Math matters to instructor Charlotte Hutt
“It’s all about math!” exclaims Charlotte Hutt. “Math opens doors in life.”
“The more math skills you have the more opportunities you have to make a living and understand the world. Math empowers people to make sense of the world,” she noted.
Hutt joined RCC’s faculty in 1995 after teaching three years at Southwest Oregon Community College in Coos Bay and a stint teaching middle school math.
RCC graduate Jarrod Goode says Hutt, whom he considers a mentor, holds high expectations for students. Goode went on to SOU where he earned the university’s most prestigious awards.
“I also noticed that she really cares about her students and goes above and beyond to make their experience more enriching,” he said. “Charlotte Hutt was a good role model for me as a teacher to be creative and resourceful and respond to each student’s needs.”
Math matters, said Hutt, because almost all majors and programs require math. “And so do most jobs,” she added. Hutt said she enjoys “opening gates and opportunities” for her students. “The best part is helping students be able to do what they want in life.”
Hutt began her college career at Skagit Valley College, where she earned an A.A. She went on to receive her bachelor’s in Liberal Studies from The Evergreen College in Olympia, Wash., and master’s in Mathematics Education at Oregon State University.
Former Marine takes on challenge of teaching
“I’d always wondered what I was going to be when I grew up,” Jarrod Goode recalls, laughing. Turns out he’s going to be a grade school teacher.
The Rogue Community College graduate, who has an affinity for math and technology, is completing a bachelor’s degree in elementary education and plans to teach fifth grade. In the meantime, he’s put an affinity for math and technology to use teaching math workshops, writing computer programs, and collaborating on a math textbook.
Now 30, Goode had already covered a lot of ground by the time he enrolled at RCC in 2006. His four-year service in the U.S. Marine Corps included a tour of duty in Iraq. Working as a heavy equipment operator, he helped set up military camps in the early stages of the war. Returning to the U.S., he worked as a foreman with his family’s construction company and built 75 homes. Earlier he’d worked in sales. But Goode had long sought a career with heart, soul, and longevity. Then came a revelation.
“Through prayer I realized I was going to be a teacher,” he said. RCC was affordable and nearby by, so it seemed a natural place to start his studies. “I didn’t even think of going anywhere else,” the Grants Pass resident said. “I came to Rogue and enrolled. It was as simple as that. As soon as I got here, everything fell into place. The counselors bent over backwards to help me get classes I needed.”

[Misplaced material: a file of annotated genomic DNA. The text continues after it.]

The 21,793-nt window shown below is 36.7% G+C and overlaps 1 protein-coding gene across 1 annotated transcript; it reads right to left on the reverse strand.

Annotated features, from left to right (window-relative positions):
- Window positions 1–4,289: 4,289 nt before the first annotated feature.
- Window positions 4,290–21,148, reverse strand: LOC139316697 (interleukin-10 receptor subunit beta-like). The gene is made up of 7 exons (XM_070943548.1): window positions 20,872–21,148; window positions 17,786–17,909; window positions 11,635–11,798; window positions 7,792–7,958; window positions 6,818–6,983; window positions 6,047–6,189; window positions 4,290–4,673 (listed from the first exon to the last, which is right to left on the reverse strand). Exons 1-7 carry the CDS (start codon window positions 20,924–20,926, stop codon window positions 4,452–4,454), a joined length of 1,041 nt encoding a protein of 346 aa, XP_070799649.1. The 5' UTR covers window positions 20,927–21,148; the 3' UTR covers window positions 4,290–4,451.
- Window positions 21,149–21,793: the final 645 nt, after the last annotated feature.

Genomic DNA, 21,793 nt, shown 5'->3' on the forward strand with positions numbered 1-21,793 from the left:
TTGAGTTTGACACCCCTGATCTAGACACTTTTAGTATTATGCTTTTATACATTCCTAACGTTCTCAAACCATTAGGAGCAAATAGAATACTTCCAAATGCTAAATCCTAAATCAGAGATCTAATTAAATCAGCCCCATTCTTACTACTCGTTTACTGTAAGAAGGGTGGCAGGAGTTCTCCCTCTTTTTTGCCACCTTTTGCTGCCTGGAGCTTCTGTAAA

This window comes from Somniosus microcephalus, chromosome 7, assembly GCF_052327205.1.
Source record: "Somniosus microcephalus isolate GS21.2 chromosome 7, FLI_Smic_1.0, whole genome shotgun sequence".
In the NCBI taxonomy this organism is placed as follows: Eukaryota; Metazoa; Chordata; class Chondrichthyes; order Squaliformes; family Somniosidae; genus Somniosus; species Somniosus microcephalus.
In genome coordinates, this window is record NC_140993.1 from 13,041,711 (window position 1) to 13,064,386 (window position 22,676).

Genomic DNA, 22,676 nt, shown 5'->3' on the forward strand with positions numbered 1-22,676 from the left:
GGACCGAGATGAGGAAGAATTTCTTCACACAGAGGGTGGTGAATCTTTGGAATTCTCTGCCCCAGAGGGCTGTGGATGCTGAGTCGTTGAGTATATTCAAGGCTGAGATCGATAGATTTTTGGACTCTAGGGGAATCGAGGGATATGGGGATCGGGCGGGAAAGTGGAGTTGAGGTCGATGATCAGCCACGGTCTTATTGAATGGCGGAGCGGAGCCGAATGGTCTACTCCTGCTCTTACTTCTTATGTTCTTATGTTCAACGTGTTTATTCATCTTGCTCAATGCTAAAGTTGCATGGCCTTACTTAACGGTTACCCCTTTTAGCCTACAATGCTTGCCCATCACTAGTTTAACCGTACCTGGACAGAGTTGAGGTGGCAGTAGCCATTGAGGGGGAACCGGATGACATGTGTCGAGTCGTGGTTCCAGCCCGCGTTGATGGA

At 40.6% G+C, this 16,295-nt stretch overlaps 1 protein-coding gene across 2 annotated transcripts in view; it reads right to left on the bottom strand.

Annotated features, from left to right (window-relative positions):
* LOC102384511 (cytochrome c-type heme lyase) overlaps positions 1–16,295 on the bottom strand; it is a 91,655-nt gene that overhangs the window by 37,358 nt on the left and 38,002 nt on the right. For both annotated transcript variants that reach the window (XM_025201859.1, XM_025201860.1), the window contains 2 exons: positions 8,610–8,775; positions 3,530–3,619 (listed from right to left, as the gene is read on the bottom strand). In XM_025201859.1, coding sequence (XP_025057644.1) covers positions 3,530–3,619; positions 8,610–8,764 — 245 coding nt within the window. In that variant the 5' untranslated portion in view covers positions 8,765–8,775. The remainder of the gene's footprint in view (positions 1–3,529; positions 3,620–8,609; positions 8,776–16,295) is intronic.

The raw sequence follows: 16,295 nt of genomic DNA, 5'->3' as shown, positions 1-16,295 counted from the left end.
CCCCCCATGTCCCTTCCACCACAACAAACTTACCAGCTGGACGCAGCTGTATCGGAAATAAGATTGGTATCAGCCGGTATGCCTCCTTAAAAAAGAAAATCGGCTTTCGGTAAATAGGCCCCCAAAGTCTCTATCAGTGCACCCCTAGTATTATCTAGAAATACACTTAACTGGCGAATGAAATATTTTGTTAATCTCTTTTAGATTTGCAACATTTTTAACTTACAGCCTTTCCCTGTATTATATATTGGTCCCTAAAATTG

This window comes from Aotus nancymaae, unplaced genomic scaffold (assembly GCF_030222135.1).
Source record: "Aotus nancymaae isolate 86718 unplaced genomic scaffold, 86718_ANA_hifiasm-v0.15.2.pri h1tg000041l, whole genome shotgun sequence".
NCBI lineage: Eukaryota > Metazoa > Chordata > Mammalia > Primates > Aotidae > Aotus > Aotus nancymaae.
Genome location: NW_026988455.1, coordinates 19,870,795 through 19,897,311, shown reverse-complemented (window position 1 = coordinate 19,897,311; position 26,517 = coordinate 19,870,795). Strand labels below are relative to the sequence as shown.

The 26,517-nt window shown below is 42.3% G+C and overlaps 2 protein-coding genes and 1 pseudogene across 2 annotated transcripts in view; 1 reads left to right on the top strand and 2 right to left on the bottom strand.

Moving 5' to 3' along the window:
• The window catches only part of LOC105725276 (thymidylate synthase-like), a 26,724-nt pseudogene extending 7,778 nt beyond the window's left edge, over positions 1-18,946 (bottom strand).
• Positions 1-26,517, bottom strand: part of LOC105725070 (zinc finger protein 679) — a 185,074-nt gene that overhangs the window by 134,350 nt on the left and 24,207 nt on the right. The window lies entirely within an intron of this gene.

His military service gave him access to educational funding through the G.I. Bill, but with a wife and three children ages 6, 7 and 9, quitting a good job and enrolling full time in school was unnerving. And his classes were intimidating at first.
“I began with Math 65 and I started freaking out,” Goode said. “I was in the tutoring center every day all term, and eventually I began to get confidence.”
Goode earned an A in the class and went on to excel in math. He graduated with a 3.96 grade point average from RCC’s Elementary Education program.
He now writes computer programs in Excel and has taught math instructors enrolled in Oregon State University workshop. In June he will graduate with a degree in elementary education from Southern Oregon University, where he’s won numerous honors. Goode will receive the 2010 Dankook Award, given to the top undergraduate scholar at SOU.
While attending RCC, Goode was named an Oregon Community College Association Outstanding Student Scholar, received numerous RCC Foundation scholarships including the Rogue Scholar Award, and he earned a Presidential Leadership Award. He even found time to serve as student government president.
Recently Goode returned to Rogue to collaborate with RCC math instructors Charlotte Hutt and Dorette Long on producing a pre-algebra text and virtual workbook capable of generating new problem sets. They showcased Education Excelets at the 2009 Teachers of Teachers of Mathematics conference at OSU.
Goode says Hutt, whom he considers a mentor, held high expectations for students. “I also noticed that she really cares about her students and goes above and beyond to make their experience more enriching,” he said. “Charlotte Hutt was a good role model for me as a teacher to be creative and resourceful and respond to each student’s needs.”
Goode, who has student taught at a number of local schools, especially enjoyed fifth grade at Abraham Lincoln Elementary in Medford and hopes to teach at that level. “I like fifth because students are at such an impressionable age,” he said. “They’re starting to mold perceptions of life and are making hard decisions. You can help them move in the right direction and help keep alive that excitement of education and knowing that education can be fun.”
Goode credits several other RCC instructors with giving him a solid foundation for succeeding at Southern Oregon University. “I absolutely felt extremely well prepared for SOU,” he said. “Rick Williams (Humanities) was an inspiration in my writing. Connie Denham, Eileen Micke-Johson, Deb Murphy and Pam Arbogast (Early Childhood Education) were awesome. And online classes were technologically rich, engaging, and convenient,” he added.
“All my background and experiences are coming together and are useful,” he continued. “I feel good about the future; my resume is packed to the gills.”
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